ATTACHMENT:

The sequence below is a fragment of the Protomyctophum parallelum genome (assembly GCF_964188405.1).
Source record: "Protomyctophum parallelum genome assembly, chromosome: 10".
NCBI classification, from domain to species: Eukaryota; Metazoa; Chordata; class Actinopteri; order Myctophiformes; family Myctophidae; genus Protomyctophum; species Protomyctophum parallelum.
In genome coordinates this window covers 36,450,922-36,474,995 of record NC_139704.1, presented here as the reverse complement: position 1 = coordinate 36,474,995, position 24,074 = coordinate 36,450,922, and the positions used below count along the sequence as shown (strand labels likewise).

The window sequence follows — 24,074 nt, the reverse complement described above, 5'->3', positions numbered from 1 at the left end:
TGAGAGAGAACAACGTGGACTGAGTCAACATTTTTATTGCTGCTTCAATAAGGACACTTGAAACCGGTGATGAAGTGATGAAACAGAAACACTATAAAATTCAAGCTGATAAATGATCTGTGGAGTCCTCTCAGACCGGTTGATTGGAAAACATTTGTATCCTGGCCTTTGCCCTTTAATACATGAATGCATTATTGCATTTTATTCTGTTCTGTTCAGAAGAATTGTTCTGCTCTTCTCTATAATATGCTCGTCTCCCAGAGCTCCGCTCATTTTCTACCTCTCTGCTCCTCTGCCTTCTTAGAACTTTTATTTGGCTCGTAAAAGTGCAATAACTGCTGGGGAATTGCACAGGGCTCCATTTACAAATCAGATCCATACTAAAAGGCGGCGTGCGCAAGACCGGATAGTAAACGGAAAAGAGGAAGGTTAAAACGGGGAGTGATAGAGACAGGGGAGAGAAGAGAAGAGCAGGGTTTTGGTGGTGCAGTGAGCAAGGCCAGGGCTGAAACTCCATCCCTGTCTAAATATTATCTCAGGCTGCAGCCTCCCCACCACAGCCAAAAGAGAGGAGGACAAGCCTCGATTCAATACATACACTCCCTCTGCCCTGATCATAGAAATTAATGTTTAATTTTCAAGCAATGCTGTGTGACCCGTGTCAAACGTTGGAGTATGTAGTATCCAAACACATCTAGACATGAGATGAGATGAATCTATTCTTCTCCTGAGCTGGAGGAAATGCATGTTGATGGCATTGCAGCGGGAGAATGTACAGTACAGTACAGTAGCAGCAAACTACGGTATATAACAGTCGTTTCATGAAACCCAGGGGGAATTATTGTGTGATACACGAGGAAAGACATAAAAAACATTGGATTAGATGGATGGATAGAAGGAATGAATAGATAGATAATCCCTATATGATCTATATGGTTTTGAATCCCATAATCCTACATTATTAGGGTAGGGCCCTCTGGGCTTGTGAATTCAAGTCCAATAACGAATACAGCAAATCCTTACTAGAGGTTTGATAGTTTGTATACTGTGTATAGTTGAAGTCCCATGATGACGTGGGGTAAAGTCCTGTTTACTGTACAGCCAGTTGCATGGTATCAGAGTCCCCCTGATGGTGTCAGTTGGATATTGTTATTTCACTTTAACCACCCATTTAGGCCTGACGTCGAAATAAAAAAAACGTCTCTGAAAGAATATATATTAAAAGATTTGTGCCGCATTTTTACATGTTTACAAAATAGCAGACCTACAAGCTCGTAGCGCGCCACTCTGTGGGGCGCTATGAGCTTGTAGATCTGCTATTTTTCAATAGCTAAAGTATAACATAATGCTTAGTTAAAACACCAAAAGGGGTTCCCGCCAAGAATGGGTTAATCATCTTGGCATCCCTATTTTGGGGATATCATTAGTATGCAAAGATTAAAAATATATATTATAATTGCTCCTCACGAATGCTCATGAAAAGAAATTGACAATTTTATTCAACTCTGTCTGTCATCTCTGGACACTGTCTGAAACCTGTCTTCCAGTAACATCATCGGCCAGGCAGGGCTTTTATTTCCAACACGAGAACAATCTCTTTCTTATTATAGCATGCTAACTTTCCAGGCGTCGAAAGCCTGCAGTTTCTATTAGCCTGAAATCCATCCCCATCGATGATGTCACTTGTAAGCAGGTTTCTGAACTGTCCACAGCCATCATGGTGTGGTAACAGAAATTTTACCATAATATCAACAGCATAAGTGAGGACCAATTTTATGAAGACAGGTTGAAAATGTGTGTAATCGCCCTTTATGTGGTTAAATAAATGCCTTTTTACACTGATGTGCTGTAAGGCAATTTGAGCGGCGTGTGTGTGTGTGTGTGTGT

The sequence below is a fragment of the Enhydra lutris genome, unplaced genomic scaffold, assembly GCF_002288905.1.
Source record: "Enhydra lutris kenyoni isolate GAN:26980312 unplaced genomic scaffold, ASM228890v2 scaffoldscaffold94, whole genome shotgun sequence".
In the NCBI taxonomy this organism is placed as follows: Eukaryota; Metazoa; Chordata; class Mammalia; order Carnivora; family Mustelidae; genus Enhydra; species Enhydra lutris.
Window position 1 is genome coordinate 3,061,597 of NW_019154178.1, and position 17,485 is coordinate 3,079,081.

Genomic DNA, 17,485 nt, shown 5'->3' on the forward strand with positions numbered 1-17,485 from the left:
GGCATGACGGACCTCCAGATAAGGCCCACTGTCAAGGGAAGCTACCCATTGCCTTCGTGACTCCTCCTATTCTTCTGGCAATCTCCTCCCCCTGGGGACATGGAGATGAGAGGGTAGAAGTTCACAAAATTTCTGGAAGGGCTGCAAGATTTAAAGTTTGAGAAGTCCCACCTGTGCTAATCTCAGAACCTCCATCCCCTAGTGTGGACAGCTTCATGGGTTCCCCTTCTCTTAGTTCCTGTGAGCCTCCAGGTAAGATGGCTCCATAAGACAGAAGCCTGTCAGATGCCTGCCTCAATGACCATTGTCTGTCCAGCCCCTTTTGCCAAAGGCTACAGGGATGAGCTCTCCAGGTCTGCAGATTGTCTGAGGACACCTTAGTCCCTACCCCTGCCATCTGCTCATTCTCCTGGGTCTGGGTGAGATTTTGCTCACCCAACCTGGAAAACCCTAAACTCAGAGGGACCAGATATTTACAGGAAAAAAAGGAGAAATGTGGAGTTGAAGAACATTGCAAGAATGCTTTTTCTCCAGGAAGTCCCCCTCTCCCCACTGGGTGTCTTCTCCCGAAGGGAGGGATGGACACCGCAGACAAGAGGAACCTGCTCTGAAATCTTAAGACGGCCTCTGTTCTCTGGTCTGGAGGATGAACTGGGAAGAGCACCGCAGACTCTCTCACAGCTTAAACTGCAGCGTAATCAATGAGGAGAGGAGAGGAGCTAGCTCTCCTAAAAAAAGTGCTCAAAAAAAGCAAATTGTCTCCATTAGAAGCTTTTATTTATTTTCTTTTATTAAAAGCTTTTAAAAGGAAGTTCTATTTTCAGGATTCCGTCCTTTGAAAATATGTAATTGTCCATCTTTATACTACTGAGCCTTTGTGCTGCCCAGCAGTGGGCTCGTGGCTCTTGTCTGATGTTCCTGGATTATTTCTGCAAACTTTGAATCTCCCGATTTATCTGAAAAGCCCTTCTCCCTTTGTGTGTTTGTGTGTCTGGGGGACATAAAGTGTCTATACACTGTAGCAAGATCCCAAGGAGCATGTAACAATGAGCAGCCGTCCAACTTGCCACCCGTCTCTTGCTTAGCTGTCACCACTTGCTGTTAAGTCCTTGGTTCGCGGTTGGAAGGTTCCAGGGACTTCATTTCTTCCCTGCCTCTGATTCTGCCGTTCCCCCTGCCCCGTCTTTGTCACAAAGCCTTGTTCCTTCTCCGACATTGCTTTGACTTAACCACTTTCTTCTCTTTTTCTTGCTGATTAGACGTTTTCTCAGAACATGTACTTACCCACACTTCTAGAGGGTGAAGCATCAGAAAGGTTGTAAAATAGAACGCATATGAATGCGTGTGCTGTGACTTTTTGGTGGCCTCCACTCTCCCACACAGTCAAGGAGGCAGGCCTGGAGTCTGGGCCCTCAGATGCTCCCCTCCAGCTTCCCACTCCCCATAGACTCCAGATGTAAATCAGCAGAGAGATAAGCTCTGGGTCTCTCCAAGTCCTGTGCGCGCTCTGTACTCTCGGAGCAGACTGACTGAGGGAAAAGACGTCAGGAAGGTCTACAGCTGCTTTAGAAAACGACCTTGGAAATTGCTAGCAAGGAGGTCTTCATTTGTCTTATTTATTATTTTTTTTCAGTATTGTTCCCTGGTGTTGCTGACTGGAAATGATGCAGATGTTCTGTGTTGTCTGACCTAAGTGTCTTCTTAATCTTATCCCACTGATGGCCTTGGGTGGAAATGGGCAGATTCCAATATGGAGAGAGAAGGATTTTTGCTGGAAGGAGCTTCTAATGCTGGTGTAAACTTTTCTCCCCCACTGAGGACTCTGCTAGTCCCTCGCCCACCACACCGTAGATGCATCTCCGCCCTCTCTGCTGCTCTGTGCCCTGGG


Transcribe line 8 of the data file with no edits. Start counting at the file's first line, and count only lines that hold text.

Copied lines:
Source record: "Enhydra lutris kenyoni isolate GAN:26980312 unplaced genomic scaffold, ASM228890v2 scaffoldscaffold94, whole genome shotgun sequence".